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  • Author: István Szentirmai x
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The Corncrake is a strictly protected species in Hungary and a qualifying species of many Natura 2000 sites. Despite its Least concern global conservation status, it receives much attention and was elected as “Bird of the Year” by MME BirdLife Hungary in 2016. In this paper, we estimate its population trends and analyse the suitability of the protected area system and agri-environment schemes for the species. We compiled information on major threatening factors and conservation measures applied for the species. We reviewed international publications on the ecology and conservation management of the species to extract information for practical conservation. We estimated that 500–2000 pairs of Corncrakes breed in Hungary. Although their breeding sites are well covered by protected areas, Natura 2000 sites (42%) and High Nature Value Areas (67%), their population has declined by 55% over the last 20 years. We found that most of the major threatening factors are addressed by conservation management, and appropriate measures are applied in most cases. Recent research findings and recommendations by the BirdLife International Corncrake Conservation Team suggest that mowing of grasslands around nesting places should be delayed until 1–15 August either in the entire field or at least on 2 hectares around nests. Prescriptions of agri-environment schemes should also be adjusted to the above requirements and more farmers should be encouraged to enrol in Corncrake conservation programmes. We strongly suggest that more emphasis should be devoted to combat important threats for the most important breeding sites such as aridification and flooding.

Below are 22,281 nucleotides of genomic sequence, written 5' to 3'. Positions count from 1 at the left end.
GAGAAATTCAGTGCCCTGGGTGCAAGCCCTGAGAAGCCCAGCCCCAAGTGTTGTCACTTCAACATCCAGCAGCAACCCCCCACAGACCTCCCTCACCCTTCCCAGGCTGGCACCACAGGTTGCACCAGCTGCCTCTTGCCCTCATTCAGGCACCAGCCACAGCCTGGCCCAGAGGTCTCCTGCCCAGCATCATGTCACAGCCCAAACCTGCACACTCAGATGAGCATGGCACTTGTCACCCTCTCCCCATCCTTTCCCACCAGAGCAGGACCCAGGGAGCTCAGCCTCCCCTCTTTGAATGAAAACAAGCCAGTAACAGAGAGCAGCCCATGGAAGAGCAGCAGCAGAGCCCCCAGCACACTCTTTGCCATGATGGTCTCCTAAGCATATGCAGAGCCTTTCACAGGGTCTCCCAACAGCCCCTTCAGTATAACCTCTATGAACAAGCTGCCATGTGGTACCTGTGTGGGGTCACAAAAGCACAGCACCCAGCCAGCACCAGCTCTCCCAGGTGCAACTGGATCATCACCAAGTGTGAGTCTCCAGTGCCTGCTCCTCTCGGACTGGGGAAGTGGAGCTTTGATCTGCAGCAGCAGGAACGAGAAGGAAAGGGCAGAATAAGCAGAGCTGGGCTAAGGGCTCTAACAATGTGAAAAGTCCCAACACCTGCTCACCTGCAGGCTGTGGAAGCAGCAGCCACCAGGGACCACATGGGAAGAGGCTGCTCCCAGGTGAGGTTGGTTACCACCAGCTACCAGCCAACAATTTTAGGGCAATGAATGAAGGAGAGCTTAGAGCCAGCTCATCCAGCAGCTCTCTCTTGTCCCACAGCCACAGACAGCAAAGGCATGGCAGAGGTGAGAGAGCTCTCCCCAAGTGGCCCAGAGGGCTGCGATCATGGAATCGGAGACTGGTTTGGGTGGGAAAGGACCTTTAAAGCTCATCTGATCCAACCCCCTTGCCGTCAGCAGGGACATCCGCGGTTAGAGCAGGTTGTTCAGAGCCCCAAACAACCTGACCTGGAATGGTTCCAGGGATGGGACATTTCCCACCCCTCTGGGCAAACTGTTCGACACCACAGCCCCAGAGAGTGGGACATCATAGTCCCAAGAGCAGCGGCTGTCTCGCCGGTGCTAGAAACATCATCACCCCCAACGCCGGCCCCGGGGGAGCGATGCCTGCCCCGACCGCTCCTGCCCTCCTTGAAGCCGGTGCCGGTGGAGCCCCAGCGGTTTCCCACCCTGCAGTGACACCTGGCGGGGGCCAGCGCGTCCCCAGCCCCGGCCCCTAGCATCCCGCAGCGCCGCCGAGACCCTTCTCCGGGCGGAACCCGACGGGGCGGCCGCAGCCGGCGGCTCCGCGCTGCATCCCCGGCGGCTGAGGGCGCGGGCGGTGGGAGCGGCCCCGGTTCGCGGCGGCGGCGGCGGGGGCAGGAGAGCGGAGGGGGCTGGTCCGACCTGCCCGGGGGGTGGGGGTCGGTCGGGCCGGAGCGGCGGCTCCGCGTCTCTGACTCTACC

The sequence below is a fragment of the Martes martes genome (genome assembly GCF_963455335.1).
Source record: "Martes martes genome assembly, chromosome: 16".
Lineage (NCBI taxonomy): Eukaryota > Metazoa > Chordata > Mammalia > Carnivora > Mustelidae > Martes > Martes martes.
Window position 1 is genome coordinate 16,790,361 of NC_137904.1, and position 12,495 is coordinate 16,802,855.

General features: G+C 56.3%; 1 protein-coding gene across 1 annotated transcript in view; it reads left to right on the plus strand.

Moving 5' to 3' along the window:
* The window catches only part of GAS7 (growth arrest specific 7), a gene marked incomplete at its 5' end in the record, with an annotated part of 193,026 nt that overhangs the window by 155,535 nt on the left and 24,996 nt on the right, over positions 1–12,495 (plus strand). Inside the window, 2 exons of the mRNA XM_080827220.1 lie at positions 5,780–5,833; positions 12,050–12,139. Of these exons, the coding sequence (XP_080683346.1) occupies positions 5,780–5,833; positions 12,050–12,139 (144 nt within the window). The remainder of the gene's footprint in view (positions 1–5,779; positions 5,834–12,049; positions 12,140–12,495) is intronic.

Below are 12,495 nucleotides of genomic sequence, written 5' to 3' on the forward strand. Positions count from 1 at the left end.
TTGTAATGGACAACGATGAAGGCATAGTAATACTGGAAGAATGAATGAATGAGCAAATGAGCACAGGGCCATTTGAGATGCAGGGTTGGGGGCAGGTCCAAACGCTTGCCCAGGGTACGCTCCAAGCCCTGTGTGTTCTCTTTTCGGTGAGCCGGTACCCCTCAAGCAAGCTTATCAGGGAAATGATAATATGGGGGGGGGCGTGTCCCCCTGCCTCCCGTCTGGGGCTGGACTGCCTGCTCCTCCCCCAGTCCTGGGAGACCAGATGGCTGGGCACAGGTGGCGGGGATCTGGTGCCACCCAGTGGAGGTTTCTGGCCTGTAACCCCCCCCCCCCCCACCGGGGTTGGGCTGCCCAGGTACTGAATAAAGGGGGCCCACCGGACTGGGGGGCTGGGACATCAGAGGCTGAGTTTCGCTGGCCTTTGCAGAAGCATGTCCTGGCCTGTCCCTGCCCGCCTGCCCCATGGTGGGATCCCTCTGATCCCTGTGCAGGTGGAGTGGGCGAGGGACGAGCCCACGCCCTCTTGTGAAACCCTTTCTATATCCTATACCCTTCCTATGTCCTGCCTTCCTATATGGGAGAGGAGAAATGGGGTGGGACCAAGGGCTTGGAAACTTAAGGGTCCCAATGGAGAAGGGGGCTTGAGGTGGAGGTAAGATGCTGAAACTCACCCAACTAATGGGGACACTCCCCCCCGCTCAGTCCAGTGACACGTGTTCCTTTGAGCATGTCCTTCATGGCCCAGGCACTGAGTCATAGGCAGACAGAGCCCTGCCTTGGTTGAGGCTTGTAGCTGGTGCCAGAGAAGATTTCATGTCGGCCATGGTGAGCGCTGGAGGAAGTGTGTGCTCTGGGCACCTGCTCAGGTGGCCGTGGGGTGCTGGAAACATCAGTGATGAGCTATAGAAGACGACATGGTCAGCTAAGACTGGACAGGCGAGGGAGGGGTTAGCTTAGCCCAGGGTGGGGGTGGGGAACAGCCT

We investigated habitat preference of Common Sandpipers as part of a monitoring program in the Őrség National Park, Hungary. Field observations were conducted during the summers between 2008 and 2012 along a 47-km long section of the River Rába. During the observations we recorded the number and location of birds on the river bank. We divided the studied area into 1 km long sections and measured the proportion of the visually distinguishable habitat types (water, low gravel and sand bank, vegetation and degraded area) from a digitalized map. Furthermore, we recorded the number of the low banks and the number of bends of the river within each section, as well as the sections’ distance from the closest hydroelectric power plants and human settlements. In 2012 we also performed a detailed habitat mapping, recording the proportion of the vegetation types along the river bank and the number of fishing spots, embankment strengthenings and gravel banks. We tested the correlations between these habitat variables and number of birds present in the river sections. Our results show that Common Sandpipers were observed more frequently in locations which have (1) larger number and area of low gravel and sand banks, (2) less dense vegetation, and (3) lower proportion of degraded habitats. These findings can be taken into account in the conservation management of River Rába